I thought about helping.
The day after the big thunderstorm tore through the city, I went to work as always. Police cars were all over the place, and so was a bunch of shredded insulation, and the company’s roof. Yellow police tape kept me out of the parking lot, so I found a spot up the block and walked down.
I sidled up to Kevin. “Nice of Pankhurst to let us know about this.”
“Sure was. Otherwise we might have wasted our time and come down here today.”
“That roof has looked better.”
“The roof isn’t the interesting thing,” Kevin said. “All these cops wouldn’t be here just for a roof being off. There are roofs off all over the city.”
“So why are they here?”
Kevin smirked. “Turns out Pankhurst has had a skeleton in his closet all this time.”
“Or, more correctly, in his roof. You see that big knot of cops and whatnot over there?”
“They’re looking at a chunk of roof that contains a skeleton. A real live skeleton. Of a person.”
I didn’t have much to say about that. I just thought about how long I’d worked there and wondered how long a skeleton had been in the same building. It didn’t seem decent. I shouldn’t have to put up with that.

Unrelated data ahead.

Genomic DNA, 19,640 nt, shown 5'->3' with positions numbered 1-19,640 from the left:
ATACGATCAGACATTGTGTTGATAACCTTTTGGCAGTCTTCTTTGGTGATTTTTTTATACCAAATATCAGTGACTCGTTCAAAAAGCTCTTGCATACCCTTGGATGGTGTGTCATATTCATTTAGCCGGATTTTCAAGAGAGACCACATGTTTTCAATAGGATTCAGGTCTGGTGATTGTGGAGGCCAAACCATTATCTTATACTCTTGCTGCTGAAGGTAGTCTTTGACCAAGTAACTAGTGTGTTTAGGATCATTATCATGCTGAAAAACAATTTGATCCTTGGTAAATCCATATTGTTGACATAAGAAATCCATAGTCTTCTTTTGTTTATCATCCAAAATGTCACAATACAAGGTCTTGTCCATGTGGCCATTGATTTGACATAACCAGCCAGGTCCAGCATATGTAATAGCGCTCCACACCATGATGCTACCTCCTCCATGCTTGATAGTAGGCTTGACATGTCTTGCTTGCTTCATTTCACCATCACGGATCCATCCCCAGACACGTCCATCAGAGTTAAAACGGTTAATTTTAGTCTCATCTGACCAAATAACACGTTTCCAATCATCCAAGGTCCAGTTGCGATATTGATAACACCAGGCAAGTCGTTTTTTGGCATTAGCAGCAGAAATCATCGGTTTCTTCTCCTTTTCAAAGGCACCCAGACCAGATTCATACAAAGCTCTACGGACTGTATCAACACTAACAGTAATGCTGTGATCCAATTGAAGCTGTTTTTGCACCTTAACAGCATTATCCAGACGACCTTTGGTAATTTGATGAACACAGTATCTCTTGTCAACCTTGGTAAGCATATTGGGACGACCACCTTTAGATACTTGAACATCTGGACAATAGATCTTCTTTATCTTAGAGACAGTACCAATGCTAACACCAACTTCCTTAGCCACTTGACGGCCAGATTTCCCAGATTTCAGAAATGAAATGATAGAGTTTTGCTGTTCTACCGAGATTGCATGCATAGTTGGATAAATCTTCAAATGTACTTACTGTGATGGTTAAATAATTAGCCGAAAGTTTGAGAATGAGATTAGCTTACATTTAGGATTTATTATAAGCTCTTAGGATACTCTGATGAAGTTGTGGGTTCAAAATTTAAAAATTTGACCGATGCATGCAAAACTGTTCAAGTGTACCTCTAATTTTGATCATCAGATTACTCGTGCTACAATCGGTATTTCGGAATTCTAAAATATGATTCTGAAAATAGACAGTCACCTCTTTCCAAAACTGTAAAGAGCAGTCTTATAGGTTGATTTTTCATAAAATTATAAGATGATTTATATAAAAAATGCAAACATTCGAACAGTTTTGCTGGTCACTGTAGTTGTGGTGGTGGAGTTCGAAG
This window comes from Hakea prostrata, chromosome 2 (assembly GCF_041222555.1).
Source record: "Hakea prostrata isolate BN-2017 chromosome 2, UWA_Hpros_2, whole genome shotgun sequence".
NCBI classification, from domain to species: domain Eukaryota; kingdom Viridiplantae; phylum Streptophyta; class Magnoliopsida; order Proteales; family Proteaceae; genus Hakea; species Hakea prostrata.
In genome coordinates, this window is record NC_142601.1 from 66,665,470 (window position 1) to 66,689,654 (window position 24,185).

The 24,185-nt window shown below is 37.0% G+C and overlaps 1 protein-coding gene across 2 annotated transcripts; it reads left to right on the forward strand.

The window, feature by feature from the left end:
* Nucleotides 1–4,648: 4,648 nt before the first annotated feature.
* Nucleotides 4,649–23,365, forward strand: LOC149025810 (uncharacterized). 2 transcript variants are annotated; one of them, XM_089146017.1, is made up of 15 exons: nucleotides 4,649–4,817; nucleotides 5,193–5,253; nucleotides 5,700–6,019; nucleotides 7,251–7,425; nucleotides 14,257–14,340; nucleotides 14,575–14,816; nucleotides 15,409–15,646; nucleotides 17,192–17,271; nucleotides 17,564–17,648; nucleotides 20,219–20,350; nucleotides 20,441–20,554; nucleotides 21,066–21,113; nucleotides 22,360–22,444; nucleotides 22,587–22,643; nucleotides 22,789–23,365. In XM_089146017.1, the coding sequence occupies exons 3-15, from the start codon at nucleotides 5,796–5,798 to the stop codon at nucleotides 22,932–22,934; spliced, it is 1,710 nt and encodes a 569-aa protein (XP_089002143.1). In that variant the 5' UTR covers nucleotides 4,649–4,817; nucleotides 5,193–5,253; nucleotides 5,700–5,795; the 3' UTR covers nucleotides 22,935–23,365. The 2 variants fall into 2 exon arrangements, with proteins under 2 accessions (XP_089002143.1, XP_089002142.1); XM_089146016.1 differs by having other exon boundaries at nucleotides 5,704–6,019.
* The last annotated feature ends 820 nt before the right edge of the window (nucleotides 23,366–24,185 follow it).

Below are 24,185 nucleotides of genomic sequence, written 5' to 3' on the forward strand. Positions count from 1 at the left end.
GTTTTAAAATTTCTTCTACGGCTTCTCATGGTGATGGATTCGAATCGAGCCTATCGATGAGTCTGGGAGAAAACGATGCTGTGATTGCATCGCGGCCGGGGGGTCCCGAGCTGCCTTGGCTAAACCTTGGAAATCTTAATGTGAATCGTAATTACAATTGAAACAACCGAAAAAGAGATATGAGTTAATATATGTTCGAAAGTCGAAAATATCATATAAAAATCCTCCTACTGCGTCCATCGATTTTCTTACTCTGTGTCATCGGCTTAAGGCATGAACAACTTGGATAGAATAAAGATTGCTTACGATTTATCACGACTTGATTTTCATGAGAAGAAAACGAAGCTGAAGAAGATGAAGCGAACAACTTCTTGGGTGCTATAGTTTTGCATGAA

I saw Pankhurst, my boss, walk toward me; he had been on the far side of the skeleton crew.
“Roof blown off,” Kevin muttered, “skeleton found, and Pankhurst. There’s a trifecta for you.”
“Mr. Pankhurst,” I said almost politely when he approached.
“Farnsworth. Cormin. You can see we won’t be getting much work done today. Mrs. Gunderson is trying to arrange for alternate office space. We’ll get the files as soon as we can.” He was struggling to be his usual gruff, officious self.
I popped that balloon. “What’s this about a skeleton?”
Pankhurst collapsed into himself. “Oh, it’s terrible. There’s a woman’s skeleton over there. It’s apparently been hidden in the attic.” He gulped. “I’m in charge here. They’ll think I had something to do with it. I’ll be hauled downtown and questioned – interrogated. They’ll think I killed her. Or had her killed – and hidden.”
I thought about helping. Pankhurst is a class-one ass, but he’s no murderer. I thought about telling the idiot that I knew the attic had been filled with insulation and sealed off two years before he came. I thought about telling him that there would be no evidence to link him to the remains. I thought about telling him that he was worrying about nothing.
But he’d made my life difficult for no good reason far too often, just because he could.
“I agree, sir. You’re right, as always. I can’t think of anyone they’d want to question more than you. Corporate will want to have a few words with you, too. You do have a good lawyer, don’t you, Mr. Pankhurst?”
“Oh, no.” He pulled out his phone and walked away from us.
“You’re evil,” Kevin said. “It’s one of your one finer qualities.”
“I’m just calling it a good day’s work. And now I’m clocking out.”